legislative conference committees

No Budget, No Peace

Jun 11, 2015

As the final day of the session begins, there is no budget agreement.

“Members, I would move that we reject the Senate amendments and send House Bill One to conference,” House Appropriations chair Jim Fannin urged yesterday, adding, “We’ve got some work we need to do on it.”

With 93 yeas and zero nays, the House did just that. Now three representatives and three senators will endeavor to privately resolve what 144 lawmakers have been publicly arguing over for the past two months. Yet what if they can’t fix the $1.6-billion deficit before today’s clock runs out?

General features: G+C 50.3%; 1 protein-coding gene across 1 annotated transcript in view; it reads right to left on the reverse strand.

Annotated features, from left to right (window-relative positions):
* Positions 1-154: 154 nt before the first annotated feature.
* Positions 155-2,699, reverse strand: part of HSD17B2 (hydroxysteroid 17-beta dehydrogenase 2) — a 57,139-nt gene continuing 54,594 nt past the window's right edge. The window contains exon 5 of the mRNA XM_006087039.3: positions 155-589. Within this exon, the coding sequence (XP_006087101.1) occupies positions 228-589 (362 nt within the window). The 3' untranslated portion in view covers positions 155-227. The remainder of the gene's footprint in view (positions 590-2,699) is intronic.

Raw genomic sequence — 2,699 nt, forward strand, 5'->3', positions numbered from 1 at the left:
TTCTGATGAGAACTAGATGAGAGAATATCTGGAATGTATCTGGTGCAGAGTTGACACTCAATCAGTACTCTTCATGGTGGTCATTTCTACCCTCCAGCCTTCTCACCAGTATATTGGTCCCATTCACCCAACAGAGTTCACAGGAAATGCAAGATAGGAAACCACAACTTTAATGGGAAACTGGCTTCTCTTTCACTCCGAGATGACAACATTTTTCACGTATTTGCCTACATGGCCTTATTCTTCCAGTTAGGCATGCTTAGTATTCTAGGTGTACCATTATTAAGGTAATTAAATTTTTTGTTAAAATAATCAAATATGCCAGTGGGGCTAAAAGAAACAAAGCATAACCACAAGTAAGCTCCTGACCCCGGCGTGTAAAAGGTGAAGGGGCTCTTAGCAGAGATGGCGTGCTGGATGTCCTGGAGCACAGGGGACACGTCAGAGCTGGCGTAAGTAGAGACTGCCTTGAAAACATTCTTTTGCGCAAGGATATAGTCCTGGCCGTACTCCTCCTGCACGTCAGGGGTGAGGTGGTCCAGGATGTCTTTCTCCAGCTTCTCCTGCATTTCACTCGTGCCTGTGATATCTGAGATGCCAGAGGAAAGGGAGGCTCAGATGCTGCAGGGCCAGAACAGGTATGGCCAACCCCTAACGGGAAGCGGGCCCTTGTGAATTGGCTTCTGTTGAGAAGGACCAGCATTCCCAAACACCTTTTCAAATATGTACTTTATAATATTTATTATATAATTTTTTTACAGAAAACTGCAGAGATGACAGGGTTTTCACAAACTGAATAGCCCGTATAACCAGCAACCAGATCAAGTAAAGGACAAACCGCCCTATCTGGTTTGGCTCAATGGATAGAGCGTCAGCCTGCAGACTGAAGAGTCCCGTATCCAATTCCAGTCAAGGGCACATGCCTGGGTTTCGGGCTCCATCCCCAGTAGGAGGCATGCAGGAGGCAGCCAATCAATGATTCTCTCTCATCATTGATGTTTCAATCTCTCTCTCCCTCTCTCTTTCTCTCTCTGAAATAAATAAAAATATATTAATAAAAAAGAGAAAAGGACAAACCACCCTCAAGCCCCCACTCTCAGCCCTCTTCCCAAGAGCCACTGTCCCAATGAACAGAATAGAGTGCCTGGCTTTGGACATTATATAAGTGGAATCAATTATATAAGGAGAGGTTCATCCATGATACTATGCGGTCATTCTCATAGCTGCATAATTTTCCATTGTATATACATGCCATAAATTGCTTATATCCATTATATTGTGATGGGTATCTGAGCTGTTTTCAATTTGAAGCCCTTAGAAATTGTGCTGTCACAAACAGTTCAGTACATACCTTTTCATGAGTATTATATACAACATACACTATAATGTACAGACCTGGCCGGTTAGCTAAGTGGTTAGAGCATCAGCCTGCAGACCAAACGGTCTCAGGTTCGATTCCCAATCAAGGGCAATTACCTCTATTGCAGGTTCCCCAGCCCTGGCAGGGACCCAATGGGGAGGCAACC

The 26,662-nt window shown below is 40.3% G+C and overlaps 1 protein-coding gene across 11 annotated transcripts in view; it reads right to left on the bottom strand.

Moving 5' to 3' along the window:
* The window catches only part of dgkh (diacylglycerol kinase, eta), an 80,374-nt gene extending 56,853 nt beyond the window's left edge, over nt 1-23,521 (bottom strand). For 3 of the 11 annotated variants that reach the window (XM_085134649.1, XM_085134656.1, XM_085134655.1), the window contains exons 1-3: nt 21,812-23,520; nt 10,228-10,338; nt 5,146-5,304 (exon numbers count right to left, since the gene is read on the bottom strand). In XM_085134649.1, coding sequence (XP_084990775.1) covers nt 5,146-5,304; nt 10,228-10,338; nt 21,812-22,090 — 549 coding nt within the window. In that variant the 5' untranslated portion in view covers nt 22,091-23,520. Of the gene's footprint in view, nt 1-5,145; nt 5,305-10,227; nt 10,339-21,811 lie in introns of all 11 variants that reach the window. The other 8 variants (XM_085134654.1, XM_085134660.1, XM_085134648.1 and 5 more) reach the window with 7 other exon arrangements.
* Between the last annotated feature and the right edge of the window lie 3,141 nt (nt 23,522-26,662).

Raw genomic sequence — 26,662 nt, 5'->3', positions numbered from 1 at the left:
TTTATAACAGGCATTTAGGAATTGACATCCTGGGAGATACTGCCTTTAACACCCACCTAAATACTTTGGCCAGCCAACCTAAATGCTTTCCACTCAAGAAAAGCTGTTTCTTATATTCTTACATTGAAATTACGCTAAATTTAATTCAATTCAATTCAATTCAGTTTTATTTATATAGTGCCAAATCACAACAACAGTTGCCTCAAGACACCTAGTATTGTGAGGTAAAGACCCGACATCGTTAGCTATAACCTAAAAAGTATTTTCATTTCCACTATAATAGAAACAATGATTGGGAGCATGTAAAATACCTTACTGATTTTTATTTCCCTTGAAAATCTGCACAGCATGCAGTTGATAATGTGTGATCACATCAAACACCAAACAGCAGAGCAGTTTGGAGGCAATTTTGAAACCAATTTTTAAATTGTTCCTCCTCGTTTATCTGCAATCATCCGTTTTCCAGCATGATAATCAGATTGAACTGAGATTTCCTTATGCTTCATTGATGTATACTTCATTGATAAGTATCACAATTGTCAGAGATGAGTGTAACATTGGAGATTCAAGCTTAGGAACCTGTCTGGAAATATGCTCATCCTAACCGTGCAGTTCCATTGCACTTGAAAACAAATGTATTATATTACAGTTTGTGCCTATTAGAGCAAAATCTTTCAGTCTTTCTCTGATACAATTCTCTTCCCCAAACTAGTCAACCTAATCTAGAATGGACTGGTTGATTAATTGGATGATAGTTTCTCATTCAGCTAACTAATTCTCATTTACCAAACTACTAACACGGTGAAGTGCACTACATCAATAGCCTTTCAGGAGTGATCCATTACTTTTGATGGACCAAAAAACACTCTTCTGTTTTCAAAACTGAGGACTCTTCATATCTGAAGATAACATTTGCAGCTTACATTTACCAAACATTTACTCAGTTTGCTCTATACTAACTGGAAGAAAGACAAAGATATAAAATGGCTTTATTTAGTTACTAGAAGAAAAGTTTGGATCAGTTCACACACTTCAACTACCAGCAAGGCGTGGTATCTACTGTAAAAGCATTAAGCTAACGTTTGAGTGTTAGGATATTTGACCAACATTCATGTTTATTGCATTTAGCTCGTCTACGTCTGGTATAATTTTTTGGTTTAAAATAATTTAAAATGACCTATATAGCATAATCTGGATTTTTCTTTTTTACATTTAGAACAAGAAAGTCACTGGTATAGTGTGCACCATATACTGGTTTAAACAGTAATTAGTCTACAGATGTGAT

“At 6 p.m. on the 11th, it’s over,” Senate Secretary Glenn Koepp says. “Everything ends, and we’ve either done it, or we haven’t done it.”

Conference committees are where all the action is now, at the end of the session. But just what is a “conference committee”?

“There are bills that, you know, the House and Senate will disagree on and in many cases you can’t get it worked out,” Slidell Representative Kevin Pearson explains, “So a conference committee is selected to try and resolve that.”